Tuesday, September 22, 2009

Days of Awe (not a running post)

For me, the Ten Days of Awe are the most painful yet the most rewarding days of the year. They are also the time when I am proudest to be a Jew. Below is an initiative from my Temple in Boston. If you prefer irreverent posts, skip all subsequent "days of awe" posts.

    As we travel together through these Yamim Nora'im, the Ten Days of Awe between Rosh Hashanah and Yom Kippur, we have an opportunity to engage in the deepest kind of reflection into who we have been this past year and who we hope to become. We all have our strengths and our weaknesses, things we have worked hard on and things in our lives that still need our attention.

What is Mussar?

"Everything that came into being during the six days of creation requires improvement - for example, the mustard seed needs to be sweetened, the wheat needs to be grinded . . . also human beings need to be finished" (B'reishit Rabbah 11:6).
Our world is a world of transformation. When we are improving and refining ourselves, we are in concert with the Divine plan - fulfilling our purpose for existing in this world. . . . Not only is the human being created for this purpose, but we are also given the ability and capacity to attain this supreme goal. - Rabbi Yisrael Salanter
Mussar is a process of growth and transformation that helps us to become the person we want to become, our highest spiritual potential. Mussar means "ethics" in modern Hebrew and is a spiritual practice of cheshbon hanefesh, an accounting of our souls. Mussar is also the name of a Movement begun in the late 19th century in Lithuania.
While mussar is a life long practice, the idea of using some of the tools of this practice between Rosh Hashanah and Yom Kippur, when we are examining our deeds and committing to teshuvah, a return to God, our community, and our best selves, is an exciting prospect.
The practice of mussar asks us to consider a wide set of attributes that make up our actions, influence our responses to others, and affect how we navigate the world. These attributes, or soul-traits, are called middot (singular middah), or measures.
We will find that we each have our own spiritual path and that the things that I need to work on are likely not the things you need to work on. But the goal is to work on that or those traits so that when the time comes to respond to a situation, we are ready to act how we want to act. That moment, when all our soul-training is about to be tested, when that guy cuts us off on the road, or our friend gets that promotion - that moment is called a bechirah-point. Bechirah means choice and it is the moment that our training becomes real: Who will we be when every one of our buttons is being pushed? How will we act? What will we choose to do?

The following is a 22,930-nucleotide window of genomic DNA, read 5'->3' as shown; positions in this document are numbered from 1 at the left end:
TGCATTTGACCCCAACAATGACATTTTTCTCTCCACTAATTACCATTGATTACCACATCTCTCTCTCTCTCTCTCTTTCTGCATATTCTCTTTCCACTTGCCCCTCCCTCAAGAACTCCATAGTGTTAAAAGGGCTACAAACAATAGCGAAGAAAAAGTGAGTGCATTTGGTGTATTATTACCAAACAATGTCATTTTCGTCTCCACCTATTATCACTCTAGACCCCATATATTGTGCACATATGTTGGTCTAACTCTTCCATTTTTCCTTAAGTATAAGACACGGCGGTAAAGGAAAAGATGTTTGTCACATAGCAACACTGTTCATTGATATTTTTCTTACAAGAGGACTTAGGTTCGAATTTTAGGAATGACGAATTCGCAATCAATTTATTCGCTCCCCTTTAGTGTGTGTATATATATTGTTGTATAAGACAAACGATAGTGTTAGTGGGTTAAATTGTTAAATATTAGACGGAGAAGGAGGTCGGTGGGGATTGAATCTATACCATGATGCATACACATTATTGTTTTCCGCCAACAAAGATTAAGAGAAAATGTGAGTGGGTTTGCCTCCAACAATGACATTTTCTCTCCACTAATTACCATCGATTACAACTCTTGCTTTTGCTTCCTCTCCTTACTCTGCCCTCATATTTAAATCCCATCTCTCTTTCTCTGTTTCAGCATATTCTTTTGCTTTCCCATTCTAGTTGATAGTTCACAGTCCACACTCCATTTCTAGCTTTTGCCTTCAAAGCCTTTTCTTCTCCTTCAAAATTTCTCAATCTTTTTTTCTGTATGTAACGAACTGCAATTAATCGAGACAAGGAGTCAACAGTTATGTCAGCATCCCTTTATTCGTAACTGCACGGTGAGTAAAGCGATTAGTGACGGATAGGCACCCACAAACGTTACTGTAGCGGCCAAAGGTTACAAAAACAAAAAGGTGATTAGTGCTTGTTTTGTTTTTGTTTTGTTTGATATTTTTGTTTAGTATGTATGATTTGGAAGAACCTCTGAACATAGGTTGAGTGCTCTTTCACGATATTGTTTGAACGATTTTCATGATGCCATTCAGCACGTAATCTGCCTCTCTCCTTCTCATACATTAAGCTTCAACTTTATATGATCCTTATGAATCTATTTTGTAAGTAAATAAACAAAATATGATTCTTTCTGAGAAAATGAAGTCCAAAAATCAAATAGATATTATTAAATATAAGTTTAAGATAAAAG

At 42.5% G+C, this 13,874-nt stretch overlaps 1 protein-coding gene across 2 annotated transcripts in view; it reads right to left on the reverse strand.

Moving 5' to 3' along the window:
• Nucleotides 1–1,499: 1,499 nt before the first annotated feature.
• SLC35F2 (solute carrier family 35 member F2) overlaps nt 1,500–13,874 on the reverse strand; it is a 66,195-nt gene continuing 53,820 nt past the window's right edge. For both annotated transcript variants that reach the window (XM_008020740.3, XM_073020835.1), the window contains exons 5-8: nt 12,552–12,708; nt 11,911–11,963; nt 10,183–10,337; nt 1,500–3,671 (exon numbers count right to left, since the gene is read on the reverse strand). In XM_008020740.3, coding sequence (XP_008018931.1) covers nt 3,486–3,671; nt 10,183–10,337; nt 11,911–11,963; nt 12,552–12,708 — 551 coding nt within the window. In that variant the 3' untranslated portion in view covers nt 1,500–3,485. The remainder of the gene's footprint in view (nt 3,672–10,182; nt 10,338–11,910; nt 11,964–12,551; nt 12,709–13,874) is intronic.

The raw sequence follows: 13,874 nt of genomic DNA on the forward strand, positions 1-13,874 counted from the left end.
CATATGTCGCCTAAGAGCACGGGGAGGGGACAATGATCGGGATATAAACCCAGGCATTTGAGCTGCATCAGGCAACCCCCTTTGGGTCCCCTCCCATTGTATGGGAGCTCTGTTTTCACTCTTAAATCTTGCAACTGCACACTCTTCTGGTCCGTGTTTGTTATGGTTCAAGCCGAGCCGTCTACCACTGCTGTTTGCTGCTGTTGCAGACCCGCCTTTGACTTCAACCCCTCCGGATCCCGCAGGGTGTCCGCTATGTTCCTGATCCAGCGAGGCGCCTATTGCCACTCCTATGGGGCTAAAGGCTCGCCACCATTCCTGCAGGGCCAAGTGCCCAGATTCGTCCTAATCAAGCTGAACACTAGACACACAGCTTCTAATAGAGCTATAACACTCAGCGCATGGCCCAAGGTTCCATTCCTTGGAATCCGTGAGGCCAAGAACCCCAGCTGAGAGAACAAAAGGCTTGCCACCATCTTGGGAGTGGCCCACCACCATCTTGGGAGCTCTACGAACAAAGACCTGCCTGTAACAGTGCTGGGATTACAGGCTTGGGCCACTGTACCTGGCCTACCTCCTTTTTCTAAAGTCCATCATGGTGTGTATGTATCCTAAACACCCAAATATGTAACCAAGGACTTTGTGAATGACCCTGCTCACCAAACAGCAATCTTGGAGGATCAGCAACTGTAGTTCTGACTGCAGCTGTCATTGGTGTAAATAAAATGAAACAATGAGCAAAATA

Mussar is not self help, even as it does help us to become all that we are capable of becoming. It is a demanding and exciting process in which we are asked to hold the needs of others in our hearts, care about how we interact with the world, and grow to be kinder, warmer, calmer, more generous, not for our sake, but for the sake of others who deserve our highest, truest self.
As the text by Rabbi Salanter teaches above, human beings are built to improve ourselves, to engage in the act of teshuvah, return, and to finish creation with the repair of our own souls by the work of our own hearts.

How Do I Do It?

There are many answers to this question and each teacher of mussar might answer it differently. The overarching truth, though, is that any practice that will allow you to transform yourself through the act of cheshbon nefesh is a successful practice.
Traditionally, mussar includes serious text study, meditation, secluded reflection, and sometimes a practice of learning and discussion with a partner. One of the primary tools of this practice, though, is keeping a journal. While we may not all be prepared to commit to a life long practice of mussar, we can hold this journal in our hands and say that the next ten days are going to be different. During the next ten days, called Yamim Nora'im, the Days of Awe, we are charged with taking seriously the process of teshuvah, of return, making real changes in our lives, repairing our broken relationships, returning to our God, our community, our family, and the truest version of ourselves.
This journal affords us an opportunity to take ourselves seriously as the potential for change is never more powerful during the Jewish calendar than it is on these days. Reflecting some basic practices of mussar, each of the pages of this diary are headed with a middah, an attribute of value to the soul (this is just a sampling, there are many more!). Each trait is followed by questions, thoughts, definitions, or descriptions. These are meant simply to guide us as we consider our own lives each day between now and Yom Kippur. We are, of course, free to use our own interpretations of these middot or to replace them with soul-traits you feel are more critical to your teshuvah this year.